China’s Anti-Graft Drive and the Effects on Commerce
Since China’s new Chairman, Xi Jinping, came into power at the beginning of the year, he has made it his mission to eradicate corruption in China. Many guidelines for government officials have been introduced including bans on extravagant banquets, over-expensive gifts and building new government buildings. Whilst this crackdown may be beneficial to the party and its image within China, the effects have also been felt by the Chinese economy.
One of the largest industries affected has been luxury restaurants and hotels. Government officials and their business associates traditionally throw lavish, multiple-course banquets at Mid-Autumn Festival and Chinese New Year however, the industry has seen thousands of cancellations since the new guidelines came in. The government has also banned the use of public money for buying expensive dishes including shark fin soup, hairy crabs, and birds nest soup, also contributing to a loss of business for hotels and restaurants.
However, these businesses are learning to adapt to the new economic environment by reducing the number of courses they have on offer for special occasions and offering less expensive dishes. Sellers of hairy crabs have also been adapting to the new market conditions by travelling further afield to sell their goods, as well as reducing the cost to make the crabs more affordable to more customers.
It’s not just restaurants and hotels that have been affected. Sellers of luxury gift food products have also felt the pinch. It was especially obvious at Mid-Autumn festival; a time when moon cakes are often given to business associates and government officials to cement relationships. Sales of luxury moon cakes were hit hard and some outlets even stopped stocking the most expensive moon cake brands. Not only were moon cake sales reduced greatly; the sale of all food products as gifts dropped in 2013 by 40%.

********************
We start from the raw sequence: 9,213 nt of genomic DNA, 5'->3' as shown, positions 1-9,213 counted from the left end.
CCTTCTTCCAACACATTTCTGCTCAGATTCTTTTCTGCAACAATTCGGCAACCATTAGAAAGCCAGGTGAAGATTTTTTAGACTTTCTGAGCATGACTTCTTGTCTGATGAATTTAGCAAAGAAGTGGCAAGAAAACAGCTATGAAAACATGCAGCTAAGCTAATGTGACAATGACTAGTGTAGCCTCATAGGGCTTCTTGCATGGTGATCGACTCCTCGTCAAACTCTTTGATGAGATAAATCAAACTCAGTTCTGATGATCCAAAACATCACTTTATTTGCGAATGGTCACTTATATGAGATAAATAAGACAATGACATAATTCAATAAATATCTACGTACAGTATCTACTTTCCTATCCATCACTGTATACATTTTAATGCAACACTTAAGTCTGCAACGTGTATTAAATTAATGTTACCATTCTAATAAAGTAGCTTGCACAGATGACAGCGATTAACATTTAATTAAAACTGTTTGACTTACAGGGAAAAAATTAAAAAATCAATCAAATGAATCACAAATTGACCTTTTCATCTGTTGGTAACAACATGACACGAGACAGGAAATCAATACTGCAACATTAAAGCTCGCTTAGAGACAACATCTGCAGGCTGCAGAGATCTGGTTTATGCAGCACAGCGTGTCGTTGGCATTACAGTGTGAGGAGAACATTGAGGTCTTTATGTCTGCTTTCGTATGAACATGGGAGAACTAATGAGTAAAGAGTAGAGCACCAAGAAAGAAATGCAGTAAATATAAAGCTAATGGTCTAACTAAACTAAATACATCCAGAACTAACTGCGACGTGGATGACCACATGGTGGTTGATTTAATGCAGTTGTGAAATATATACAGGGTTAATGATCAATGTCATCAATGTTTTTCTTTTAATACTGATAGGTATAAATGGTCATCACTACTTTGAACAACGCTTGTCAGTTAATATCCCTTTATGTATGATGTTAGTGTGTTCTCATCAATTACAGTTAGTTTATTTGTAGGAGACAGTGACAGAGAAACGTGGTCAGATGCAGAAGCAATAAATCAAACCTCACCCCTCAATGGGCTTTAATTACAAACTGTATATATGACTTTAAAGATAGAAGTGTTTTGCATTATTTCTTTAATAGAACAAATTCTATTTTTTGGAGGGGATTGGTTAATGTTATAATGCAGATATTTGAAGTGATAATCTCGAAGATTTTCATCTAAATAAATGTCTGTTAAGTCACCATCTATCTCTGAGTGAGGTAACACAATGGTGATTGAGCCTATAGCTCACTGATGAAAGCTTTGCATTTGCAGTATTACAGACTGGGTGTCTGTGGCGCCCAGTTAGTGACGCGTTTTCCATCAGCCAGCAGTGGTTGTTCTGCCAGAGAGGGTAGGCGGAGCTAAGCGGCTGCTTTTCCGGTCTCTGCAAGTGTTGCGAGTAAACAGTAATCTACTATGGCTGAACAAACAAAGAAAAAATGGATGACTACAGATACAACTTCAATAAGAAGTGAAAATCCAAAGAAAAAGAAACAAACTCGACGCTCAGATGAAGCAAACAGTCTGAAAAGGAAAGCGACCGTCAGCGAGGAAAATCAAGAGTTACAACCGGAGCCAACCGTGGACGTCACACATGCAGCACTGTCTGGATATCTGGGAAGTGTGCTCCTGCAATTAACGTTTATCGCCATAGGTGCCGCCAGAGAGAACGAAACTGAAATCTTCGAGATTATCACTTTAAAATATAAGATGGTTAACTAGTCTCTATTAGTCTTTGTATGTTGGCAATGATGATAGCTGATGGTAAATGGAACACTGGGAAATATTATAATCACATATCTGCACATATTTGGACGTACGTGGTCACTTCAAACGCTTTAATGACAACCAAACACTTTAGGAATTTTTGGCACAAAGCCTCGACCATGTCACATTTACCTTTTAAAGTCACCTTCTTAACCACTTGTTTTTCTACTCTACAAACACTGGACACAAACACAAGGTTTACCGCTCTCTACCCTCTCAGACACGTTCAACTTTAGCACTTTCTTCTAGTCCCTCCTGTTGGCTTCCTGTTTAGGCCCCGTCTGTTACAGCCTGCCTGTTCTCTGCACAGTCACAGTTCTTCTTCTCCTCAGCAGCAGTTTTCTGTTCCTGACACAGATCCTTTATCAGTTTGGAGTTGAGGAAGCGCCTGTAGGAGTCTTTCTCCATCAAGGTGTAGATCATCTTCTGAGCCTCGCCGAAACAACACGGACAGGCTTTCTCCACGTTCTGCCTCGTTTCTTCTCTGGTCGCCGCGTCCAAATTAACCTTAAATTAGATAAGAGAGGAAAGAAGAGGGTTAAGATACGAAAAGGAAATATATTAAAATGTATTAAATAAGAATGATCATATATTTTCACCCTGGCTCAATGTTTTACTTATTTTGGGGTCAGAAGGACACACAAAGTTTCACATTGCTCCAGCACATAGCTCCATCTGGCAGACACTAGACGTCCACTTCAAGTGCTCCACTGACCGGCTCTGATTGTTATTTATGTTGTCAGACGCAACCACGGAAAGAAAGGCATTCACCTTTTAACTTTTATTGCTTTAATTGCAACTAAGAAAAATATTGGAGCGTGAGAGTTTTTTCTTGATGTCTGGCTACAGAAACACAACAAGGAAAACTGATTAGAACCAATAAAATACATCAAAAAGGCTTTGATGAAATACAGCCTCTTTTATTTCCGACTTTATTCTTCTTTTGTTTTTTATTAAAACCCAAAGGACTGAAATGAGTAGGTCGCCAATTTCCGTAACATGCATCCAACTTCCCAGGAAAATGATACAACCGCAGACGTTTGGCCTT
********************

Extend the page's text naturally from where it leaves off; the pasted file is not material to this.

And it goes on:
Another industry that has felt the downturn caused by Xi’s anti-corruption drive has been the makers and sellers of luxury watches. Watches were often given as gifts because they are a small object that carries a lot of value. However, since the new guidelines were introduced, sales of luxury watches have shrunk by 12%. This reduction is directly related to the government’s austerity guidelines as, in 2009, government officials were responsible for nearly 50% of trade in the luxury goods market in China but, since the austerity guidelines were introduced, this share of the market has been decreasing rapidly.
There has also been an impact on the sales of high-end cars. Luxury vehicle manufacturers like Audi, BMW and Mercedes-Benz saw sales in China slow by 4% this year. However, government purchases only account for 2% of all luxury vehicle sales in China and the car industry has already started to adapt and evolve to attract more customers.
The major international car makers have been developing more entry-level, smaller, luxury vehicles in an attempt to boost sales expose their cars to a wider audience. So, although their sales have decreased, the market as a whole is still growing, albeit at a slower pace than in previous years. This increase is being driven by China’s burgeoning middle class which is growing rapidly and getting richer by the year. This new middle class is increasingly willing to spend their disposable income on all kinds of luxury goods from cars to food. So much so that, even with the crackdown on buying luxury vehicles and the slowdown in the luxury car market, China is still expected to surpass the US as the largest luxury vehicle market by 2016.
It remains to be seen how the most recent guidelines will affect industries. Government officials have recently been told not to smoke in public or to buy cigarettes with public money; in an attempt to reduce smoking in China where 1.2 million people die each year from smoking-related illnesses. This could affect cigarette producers as well as restaurants, hotels, KTVs and anywhere where people generally get together and smoke. In all likelihood, the tobacco industry will devise new ways to encourage cigarette consumption and, no doubt, will also be helped by China’s middle class much like the other industries affected in Xi Jinping’s anti-corruption drive.
Although some companies and industries have suffered losses since the austerity guidelines came into force, most businesses have been learning to adapt to the changing circumstances and find new markets for their goods.
Adapting to the new climate in China is the only way that restaurants, hotels and luxury goods sellers will be able to keep making a profit and ensure that their industries grow in the future. China’s increasingly large middle class population will be the new market for these goods as these nouveaux-riches have a taste for luxury goods and access to large disposable incomes they can spend in acquiring them.